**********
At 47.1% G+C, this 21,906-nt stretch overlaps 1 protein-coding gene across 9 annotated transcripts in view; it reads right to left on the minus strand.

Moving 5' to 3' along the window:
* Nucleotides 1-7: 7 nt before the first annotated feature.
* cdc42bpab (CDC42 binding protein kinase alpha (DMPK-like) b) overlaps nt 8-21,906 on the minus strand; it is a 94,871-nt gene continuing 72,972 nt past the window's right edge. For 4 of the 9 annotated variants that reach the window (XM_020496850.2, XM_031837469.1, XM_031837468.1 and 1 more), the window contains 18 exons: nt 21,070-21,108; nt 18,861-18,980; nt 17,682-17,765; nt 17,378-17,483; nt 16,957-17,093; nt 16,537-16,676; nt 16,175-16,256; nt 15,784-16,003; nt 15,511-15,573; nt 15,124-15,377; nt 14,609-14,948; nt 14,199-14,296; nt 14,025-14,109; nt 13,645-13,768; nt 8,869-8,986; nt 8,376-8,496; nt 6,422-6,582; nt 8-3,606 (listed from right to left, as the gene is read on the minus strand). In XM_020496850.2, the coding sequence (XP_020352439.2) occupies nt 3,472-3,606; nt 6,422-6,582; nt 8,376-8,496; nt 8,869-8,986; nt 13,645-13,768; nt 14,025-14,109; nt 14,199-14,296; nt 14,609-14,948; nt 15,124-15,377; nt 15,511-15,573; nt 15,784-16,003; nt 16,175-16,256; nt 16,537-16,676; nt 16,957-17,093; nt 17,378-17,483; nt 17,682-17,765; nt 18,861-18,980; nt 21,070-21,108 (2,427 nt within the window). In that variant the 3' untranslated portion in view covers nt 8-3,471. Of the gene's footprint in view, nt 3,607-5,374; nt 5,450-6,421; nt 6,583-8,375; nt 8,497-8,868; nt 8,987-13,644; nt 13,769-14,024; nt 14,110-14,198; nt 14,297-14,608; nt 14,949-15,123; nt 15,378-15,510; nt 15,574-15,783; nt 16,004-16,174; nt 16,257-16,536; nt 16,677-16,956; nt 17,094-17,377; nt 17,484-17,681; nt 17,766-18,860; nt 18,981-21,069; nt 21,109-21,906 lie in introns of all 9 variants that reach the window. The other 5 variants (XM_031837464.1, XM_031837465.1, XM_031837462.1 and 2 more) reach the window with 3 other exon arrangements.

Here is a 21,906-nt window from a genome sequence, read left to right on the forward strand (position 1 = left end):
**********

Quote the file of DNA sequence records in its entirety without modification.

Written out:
At 47.1% G+C, this 21,906-nt stretch overlaps 1 protein-coding gene across 9 annotated transcripts in view; it reads right to left on the minus strand.

Moving 5' to 3' along the window:
* Nucleotides 1-7: 7 nt before the first annotated feature.
* cdc42bpab (CDC42 binding protein kinase alpha (DMPK-like) b) overlaps nt 8-21,906 on the minus strand; it is a 94,871-nt gene continuing 72,972 nt past the window's right edge. For 4 of the 9 annotated variants that reach the window (XM_020496850.2, XM_031837469.1, XM_031837468.1 and 1 more), the window contains 18 exons: nt 21,070-21,108; nt 18,861-18,980; nt 17,682-17,765; nt 17,378-17,483; nt 16,957-17,093; nt 16,537-16,676; nt 16,175-16,256; nt 15,784-16,003; nt 15,511-15,573; nt 15,124-15,377; nt 14,609-14,948; nt 14,199-14,296; nt 14,025-14,109; nt 13,645-13,768; nt 8,869-8,986; nt 8,376-8,496; nt 6,422-6,582; nt 8-3,606 (listed from right to left, as the gene is read on the minus strand). In XM_020496850.2, the coding sequence (XP_020352439.2) occupies nt 3,472-3,606; nt 6,422-6,582; nt 8,376-8,496; nt 8,869-8,986; nt 13,645-13,768; nt 14,025-14,109; nt 14,199-14,296; nt 14,609-14,948; nt 15,124-15,377; nt 15,511-15,573; nt 15,784-16,003; nt 16,175-16,256; nt 16,537-16,676; nt 16,957-17,093; nt 17,378-17,483; nt 17,682-17,765; nt 18,861-18,980; nt 21,070-21,108 (2,427 nt within the window). In that variant the 3' untranslated portion in view covers nt 8-3,471. Of the gene's footprint in view, nt 3,607-5,374; nt 5,450-6,421; nt 6,583-8,375; nt 8,497-8,868; nt 8,987-13,644; nt 13,769-14,024; nt 14,110-14,198; nt 14,297-14,608; nt 14,949-15,123; nt 15,378-15,510; nt 15,574-15,783; nt 16,004-16,174; nt 16,257-16,536; nt 16,677-16,956; nt 17,094-17,377; nt 17,484-17,681; nt 17,766-18,860; nt 18,981-21,069; nt 21,109-21,906 lie in introns of all 9 variants that reach the window. The other 5 variants (XM_031837464.1, XM_031837465.1, XM_031837462.1 and 2 more) reach the window with 3 other exon arrangements.

Here is a 21,906-nt window from a genome sequence, read left to right on the forward strand (position 1 = left end):